GitHub Classroom allows modeling repos in the same textbook and workbook idea.

GitHub Classroom as Textbook and Workbook

In the traditional tree-killing tradition of education often there is a shiny, fancy, over-priced textbook and a significantly slimmer workbook to accompany it. GitHub Classroom allows educators to create starter “assignment” repos that every student gets when they accept the invitation by clicking on the link. This covers the workbook idea. The textbook concept can be met by creating a similarly named repo that is not used as a starter. Better than a textbook, however, GitHub allows animated GIFs, links to videos, versioning, even errata tracking and contribution through issues and PRs making it the perfect digital alternative.


Imagine you completed most of a course with a given textbook but did not finish. Your workbook would match the older text. In order to finish the course you either have to get the old textbook and approval to complete the course with that one or get a new workbook to go with the new textbook.

This dilemma exists even more in the GitHub Classrooms model because changes can be continuous and ongoing. This ability to instantly update the logical textbook of course material—and have it versioned or tagged—is perhaps the single greatest advantage of using GitHub for course material. It is crucial that major and minor versioning best practices are followed to allow students working a their own pace to easily locate this information.

Web Enabled Work Books

By making the default branch gh-pages and removing the master branch for your workbook starter repos you can allow students to use the work repo for web development and just use GitHub Pages free hosting if you don’t have another method of allowing students to host their own web content. By making the starter work repo private you also hide student work from others who might otherwise just find it online. This lets students show their work to those they wish while protecting them from prying, judgmental eyes while they learn to do the development. This the same reason leaving a student’s GitHub repo for their own personal usage untouched by educational assignments makes sense as well. Potential employers and project managers should not have to wade through a bunch of school work in a candidate’s personal GitHub repo to find their real work.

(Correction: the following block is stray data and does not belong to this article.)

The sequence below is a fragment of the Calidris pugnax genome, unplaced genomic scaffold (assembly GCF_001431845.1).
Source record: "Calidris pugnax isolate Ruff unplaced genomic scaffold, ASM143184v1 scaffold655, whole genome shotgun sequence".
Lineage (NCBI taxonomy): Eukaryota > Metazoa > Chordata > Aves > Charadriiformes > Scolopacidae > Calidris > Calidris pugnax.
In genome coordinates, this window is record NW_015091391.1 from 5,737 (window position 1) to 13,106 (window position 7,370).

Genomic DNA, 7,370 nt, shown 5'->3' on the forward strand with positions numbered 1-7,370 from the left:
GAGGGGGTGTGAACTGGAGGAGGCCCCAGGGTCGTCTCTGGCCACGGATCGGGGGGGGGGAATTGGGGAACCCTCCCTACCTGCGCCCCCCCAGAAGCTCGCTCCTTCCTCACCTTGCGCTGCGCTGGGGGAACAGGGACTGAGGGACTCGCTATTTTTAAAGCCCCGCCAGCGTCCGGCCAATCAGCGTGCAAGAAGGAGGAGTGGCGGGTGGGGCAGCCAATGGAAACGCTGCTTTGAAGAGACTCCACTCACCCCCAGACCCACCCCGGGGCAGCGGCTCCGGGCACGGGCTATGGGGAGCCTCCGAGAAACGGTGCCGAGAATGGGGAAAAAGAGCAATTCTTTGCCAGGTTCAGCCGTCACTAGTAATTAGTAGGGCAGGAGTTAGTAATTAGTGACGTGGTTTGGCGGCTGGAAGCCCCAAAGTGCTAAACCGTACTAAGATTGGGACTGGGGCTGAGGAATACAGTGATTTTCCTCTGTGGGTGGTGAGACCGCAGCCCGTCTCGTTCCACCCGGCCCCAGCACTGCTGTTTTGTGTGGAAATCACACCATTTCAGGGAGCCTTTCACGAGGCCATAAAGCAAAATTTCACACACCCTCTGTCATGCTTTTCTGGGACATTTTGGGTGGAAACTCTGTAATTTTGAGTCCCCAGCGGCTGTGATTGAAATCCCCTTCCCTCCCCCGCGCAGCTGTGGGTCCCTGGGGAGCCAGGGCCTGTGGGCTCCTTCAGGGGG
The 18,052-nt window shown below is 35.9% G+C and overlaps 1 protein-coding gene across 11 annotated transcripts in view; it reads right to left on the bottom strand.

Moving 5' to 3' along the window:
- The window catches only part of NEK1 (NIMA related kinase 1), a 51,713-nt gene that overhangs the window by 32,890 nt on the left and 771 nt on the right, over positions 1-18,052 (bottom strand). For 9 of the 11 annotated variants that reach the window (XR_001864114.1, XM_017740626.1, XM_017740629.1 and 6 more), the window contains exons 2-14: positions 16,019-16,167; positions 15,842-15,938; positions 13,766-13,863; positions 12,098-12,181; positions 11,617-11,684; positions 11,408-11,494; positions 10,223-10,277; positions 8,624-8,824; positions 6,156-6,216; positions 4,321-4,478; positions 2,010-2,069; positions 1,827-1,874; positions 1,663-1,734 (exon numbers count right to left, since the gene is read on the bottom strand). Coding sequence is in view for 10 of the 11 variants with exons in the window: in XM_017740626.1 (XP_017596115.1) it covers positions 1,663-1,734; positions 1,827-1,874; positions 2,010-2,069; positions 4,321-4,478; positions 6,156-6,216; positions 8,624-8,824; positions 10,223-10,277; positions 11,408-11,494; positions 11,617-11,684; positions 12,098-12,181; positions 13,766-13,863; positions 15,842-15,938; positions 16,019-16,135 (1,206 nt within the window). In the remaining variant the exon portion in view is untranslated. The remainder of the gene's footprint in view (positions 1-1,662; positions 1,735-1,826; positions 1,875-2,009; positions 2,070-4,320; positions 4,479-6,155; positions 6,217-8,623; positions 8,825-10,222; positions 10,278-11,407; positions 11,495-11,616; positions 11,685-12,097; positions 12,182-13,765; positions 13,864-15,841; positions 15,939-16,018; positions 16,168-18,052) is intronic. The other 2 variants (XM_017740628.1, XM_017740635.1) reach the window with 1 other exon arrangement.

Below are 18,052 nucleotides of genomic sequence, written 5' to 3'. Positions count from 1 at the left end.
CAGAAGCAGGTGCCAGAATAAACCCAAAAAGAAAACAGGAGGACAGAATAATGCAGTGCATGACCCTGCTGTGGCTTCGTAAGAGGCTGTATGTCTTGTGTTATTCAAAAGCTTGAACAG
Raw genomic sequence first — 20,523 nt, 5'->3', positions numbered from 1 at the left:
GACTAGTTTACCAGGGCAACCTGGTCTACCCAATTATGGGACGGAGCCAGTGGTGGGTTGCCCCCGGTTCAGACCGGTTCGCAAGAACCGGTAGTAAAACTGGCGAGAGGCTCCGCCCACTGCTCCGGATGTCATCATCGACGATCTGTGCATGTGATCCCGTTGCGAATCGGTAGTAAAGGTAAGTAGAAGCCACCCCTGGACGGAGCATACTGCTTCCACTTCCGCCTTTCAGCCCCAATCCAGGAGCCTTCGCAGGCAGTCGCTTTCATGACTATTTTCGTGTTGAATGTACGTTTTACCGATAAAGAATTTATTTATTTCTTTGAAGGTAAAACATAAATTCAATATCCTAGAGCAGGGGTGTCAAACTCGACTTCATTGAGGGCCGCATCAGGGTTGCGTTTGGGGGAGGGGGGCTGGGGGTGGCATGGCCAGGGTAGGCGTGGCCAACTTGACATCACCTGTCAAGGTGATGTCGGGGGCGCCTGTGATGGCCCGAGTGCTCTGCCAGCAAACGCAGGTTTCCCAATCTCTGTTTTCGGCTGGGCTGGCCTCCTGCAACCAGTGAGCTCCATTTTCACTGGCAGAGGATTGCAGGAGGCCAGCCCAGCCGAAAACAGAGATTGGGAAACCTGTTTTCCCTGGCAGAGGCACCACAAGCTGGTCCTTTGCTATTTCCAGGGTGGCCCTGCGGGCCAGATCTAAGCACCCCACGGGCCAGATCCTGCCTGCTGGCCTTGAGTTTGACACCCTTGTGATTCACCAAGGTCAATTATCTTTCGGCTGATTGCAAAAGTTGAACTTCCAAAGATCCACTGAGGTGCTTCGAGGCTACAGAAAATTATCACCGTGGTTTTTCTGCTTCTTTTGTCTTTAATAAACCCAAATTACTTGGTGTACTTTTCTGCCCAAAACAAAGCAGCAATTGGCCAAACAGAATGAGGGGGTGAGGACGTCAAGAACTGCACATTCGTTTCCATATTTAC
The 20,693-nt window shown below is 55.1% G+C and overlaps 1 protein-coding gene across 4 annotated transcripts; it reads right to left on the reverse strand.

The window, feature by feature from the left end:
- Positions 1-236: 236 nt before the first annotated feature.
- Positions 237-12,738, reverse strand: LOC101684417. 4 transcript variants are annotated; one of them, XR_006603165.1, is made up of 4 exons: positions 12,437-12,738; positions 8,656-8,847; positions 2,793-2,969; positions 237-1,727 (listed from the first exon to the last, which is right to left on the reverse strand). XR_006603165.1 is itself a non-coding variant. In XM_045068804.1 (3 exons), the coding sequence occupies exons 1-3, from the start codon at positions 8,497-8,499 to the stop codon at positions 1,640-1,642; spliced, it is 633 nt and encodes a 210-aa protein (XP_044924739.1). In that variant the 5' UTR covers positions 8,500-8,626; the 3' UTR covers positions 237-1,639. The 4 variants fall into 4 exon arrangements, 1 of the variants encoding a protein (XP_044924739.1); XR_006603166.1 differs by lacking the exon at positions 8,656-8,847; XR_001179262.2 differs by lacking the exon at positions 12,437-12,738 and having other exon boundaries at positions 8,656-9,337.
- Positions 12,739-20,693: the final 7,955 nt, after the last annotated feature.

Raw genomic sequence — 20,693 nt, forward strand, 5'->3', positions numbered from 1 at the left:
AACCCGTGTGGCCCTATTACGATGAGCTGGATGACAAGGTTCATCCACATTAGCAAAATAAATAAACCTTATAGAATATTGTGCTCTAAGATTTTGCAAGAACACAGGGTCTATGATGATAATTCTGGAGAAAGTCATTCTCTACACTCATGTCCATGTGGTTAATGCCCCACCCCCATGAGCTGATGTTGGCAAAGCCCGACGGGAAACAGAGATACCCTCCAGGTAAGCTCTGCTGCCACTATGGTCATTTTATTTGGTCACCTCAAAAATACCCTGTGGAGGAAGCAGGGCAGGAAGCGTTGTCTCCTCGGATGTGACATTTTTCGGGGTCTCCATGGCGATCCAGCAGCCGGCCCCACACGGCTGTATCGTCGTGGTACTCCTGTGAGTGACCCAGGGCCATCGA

Potential employers and project managers should not have to wade through a bunch of school work in a candidate’s personal GitHub repo to find their real work.


Remember content is king, not fancy formatting and style. Use only markdown and simple files for your textbook repo content, not styles and HTML. Even though it makes sense to put all the content on the gh-pages branch so that images and such can be referred from other web sites—especially if you are using animated GIFs—it is better to get students in the habit of reading GitHub repos directly.

Sticking with simple files and markdown not only allows substantive changes to be immediate and ongoing, but encourages students to become familiar with GitHub’s tags, versioning, and branching functions. Shortcuts and links can be made from top-level web content to these to help beginners.

So long as your content is digestible and well outlined you don’t need more styling than GitHub provides despite how tempted you might be to polish it.

GitHub’s Bandwidth